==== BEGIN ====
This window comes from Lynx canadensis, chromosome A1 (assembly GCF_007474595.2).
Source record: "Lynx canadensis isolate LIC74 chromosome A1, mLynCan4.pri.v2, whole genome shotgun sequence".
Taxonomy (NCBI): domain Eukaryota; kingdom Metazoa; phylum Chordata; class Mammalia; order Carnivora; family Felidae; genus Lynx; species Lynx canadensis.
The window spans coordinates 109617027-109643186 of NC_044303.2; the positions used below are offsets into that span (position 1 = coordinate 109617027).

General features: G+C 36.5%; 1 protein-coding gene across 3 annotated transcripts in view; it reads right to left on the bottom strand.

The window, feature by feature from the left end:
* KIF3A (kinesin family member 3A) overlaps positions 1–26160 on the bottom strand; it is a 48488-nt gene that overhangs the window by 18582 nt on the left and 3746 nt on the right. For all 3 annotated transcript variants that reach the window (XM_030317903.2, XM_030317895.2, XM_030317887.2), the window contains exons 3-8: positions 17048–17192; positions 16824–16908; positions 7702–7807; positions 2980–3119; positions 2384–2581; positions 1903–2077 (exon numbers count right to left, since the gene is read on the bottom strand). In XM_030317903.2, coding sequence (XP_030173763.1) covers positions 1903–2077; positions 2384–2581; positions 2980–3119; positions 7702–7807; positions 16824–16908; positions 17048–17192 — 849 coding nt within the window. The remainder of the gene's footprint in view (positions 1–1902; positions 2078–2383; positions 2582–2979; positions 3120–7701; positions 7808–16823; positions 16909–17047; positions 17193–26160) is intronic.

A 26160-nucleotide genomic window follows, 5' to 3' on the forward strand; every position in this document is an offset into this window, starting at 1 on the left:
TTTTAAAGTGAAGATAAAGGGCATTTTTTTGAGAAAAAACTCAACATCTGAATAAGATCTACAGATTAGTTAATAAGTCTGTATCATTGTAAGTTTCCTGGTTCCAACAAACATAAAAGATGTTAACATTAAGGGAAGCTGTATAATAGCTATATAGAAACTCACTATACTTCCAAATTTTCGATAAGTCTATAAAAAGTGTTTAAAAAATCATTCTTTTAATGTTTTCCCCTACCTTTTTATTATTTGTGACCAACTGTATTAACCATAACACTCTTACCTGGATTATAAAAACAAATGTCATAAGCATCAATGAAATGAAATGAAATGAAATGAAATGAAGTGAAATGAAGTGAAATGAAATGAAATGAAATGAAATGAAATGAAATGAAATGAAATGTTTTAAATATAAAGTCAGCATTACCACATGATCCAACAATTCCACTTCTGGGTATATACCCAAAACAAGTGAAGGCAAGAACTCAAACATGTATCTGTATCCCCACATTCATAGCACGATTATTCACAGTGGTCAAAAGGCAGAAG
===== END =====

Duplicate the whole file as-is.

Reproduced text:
This window comes from Lynx canadensis, chromosome A1 (assembly GCF_007474595.2).
Source record: "Lynx canadensis isolate LIC74 chromosome A1, mLynCan4.pri.v2, whole genome shotgun sequence".
Taxonomy (NCBI): domain Eukaryota; kingdom Metazoa; phylum Chordata; class Mammalia; order Carnivora; family Felidae; genus Lynx; species Lynx canadensis.
The window spans coordinates 109617027-109643186 of NC_044303.2; the positions used below are offsets into that span (position 1 = coordinate 109617027).

General features: G+C 36.5%; 1 protein-coding gene across 3 annotated transcripts in view; it reads right to left on the bottom strand.

The window, feature by feature from the left end:
* KIF3A (kinesin family member 3A) overlaps positions 1–26160 on the bottom strand; it is a 48488-nt gene that overhangs the window by 18582 nt on the left and 3746 nt on the right. For all 3 annotated transcript variants that reach the window (XM_030317903.2, XM_030317895.2, XM_030317887.2), the window contains exons 3-8: positions 17048–17192; positions 16824–16908; positions 7702–7807; positions 2980–3119; positions 2384–2581; positions 1903–2077 (exon numbers count right to left, since the gene is read on the bottom strand). In XM_030317903.2, coding sequence (XP_030173763.1) covers positions 1903–2077; positions 2384–2581; positions 2980–3119; positions 7702–7807; positions 16824–16908; positions 17048–17192 — 849 coding nt within the window. The remainder of the gene's footprint in view (positions 1–1902; positions 2078–2383; positions 2582–2979; positions 3120–7701; positions 7808–16823; positions 16909–17047; positions 17193–26160) is intronic.

A 26160-nucleotide genomic window follows, 5' to 3' on the forward strand; every position in this document is an offset into this window, starting at 1 on the left:
TTTTAAAGTGAAGATAAAGGGCATTTTTTTGAGAAAAAACTCAACATCTGAATAAGATCTACAGATTAGTTAATAAGTCTGTATCATTGTAAGTTTCCTGGTTCCAACAAACATAAAAGATGTTAACATTAAGGGAAGCTGTATAATAGCTATATAGAAACTCACTATACTTCCAAATTTTCGATAAGTCTATAAAAAGTGTTTAAAAAATCATTCTTTTAATGTTTTCCCCTACCTTTTTATTATTTGTGACCAACTGTATTAACCATAACACTCTTACCTGGATTATAAAAACAAATGTCATAAGCATCAATGAAATGAAATGAAATGAAATGAAATGAAGTGAAATGAAGTGAAATGAAATGAAATGAAATGAAATGAAATGAAATGAAATGAAATGTTTTAAATATAAAGTCAGCATTACCACATGATCCAACAATTCCACTTCTGGGTATATACCCAAAACAAGTGAAGGCAAGAACTCAAACATGTATCTGTATCCCCACATTCATAGCACGATTATTCACAGTGGTCAAAAGGCAGAAG